Former exchange students become hosts
By ANDREA VARGO
"We didn't know where to go for our 25th anniversary trip," said Neil Sideen of Howard Lake.
Carol, his wife, wanted to go on an Alaskan cruise, but they had always talked about taking Carol's parents, Martha and Bud Jagusch of Red Wing, to Europe.
Bud, 79, fought in the Battle of the Bulge during World War II and had recently started talking about the war.
Taking everything into consideration, when her parents indicated they would like to go to Europe, the decision was made to travel to Germany and the Czech Republic.
As long as they were going to be in the area, the Sideens made plans to see six of their eight foreign exchange students from past years.
Neil and Carol are both teachers, and they have hosted eight foreign exchange students through Grace Pederson of Monticello, ASSE exchange student program representative.
The students asked that Martha and Bud come along, as they thought of them as grandparents.
"So, we did a lot of things at one time," he said.
"Many people think a month in Europe is some kind of grandiose vacation," stated Carol.
It was a hurried, hectic time, they said.
"We spent only two or three days with each exchange student or their parents. There was so much travel time, and so much to see," she said.
One family postponed an Italian vacation; another postponed a business trip to Taiwan with family to be with Carol and Neil.
All their exchange students went to the local Howard Lake high school and keep in touch with the Sideens and other friends by e-mail and the Internet, said Neil.
Martin Belkert and Thomas Gothlin live in Sweden. The Sideens stayed with each of their families for a few days.
Neil has relatives in the Stockholm area, said Carol, and they also visited with them.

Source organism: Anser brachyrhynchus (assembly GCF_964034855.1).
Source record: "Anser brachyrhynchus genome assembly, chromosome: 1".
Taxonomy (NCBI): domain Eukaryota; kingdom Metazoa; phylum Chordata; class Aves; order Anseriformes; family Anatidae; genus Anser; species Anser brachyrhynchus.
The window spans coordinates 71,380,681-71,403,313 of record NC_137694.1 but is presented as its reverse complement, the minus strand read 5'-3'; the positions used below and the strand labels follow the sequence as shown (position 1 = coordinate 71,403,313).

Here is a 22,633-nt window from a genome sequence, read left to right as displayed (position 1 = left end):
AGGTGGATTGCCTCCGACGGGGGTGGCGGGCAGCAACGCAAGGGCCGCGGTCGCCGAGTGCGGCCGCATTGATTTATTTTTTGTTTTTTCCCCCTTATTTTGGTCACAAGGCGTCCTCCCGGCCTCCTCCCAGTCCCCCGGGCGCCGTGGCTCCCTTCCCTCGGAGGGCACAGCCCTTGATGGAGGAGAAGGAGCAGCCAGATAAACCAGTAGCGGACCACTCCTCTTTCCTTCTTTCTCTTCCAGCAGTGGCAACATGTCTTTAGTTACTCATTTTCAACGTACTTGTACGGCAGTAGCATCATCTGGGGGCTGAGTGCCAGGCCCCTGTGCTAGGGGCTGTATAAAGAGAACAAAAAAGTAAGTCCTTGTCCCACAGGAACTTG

Treats and gifts
When they came to Europe, the Sideens brought things for gifts that their exchange students can't get at home.
For Belkert in Sweden, it was Kraft macaroni and cheese in a box. His mom makes it from scratch, but it just doesn't have the good old Kraft flavor, said Neil.
Of course, they bring Minnesota things, like wild rice and loon t-shirts, but cereal is also a popular item.
"The shelves here are full of cereal choices from top to bottom and on both sides of the aisle. In European stores, there is just a small section," said Carol.
Upon visiting a Byerly's grocery store on the way to Howard Lake from the airport, Per Bjalkander of Sweden said, "You have more varieties of hard tack here than I do at home."
Europeans can't buy baseballs, and golf balls are really expensive, so Neil and Carol brought a few of those.
Other treats they brought were salt water taffy and holiday colors M&Ms, she said.
In Germany, exchange student Jan Roth of Holzminden, Rudiger Hansel, Per Bjalkander, and their families were hosts for the Sideens and Jaguschs, and some of those students met each other for the first time.
"Everyone went out of their way to treat us really well and see that we got to visit a lot of places," said Carol.
"History is a palpable thing in this part of the world. You can feel it," said Neil.
"It really hit me in Prague. We saw some of the old Roman aqueducts and barracks for soldiers.
"We don't preserve history here in this country; we tear it down," he said.
All the hand labor that went into the building of the beautiful churches and other buildings is really amazing, said Neil.
But, as Per told him, "When the labor is free (serfs) and you don't worry about what happens to those people hauling those stone blocks up the hills, it . . . makes it easier."
Visiting some of those places and buildings, Carol's father remembered WWII.
He received special treatment at several of the museums, because he was a WWII veteran.
People, including the families of the exchange students, expressed appreciation that he was part of the effort to save their country, said Neil.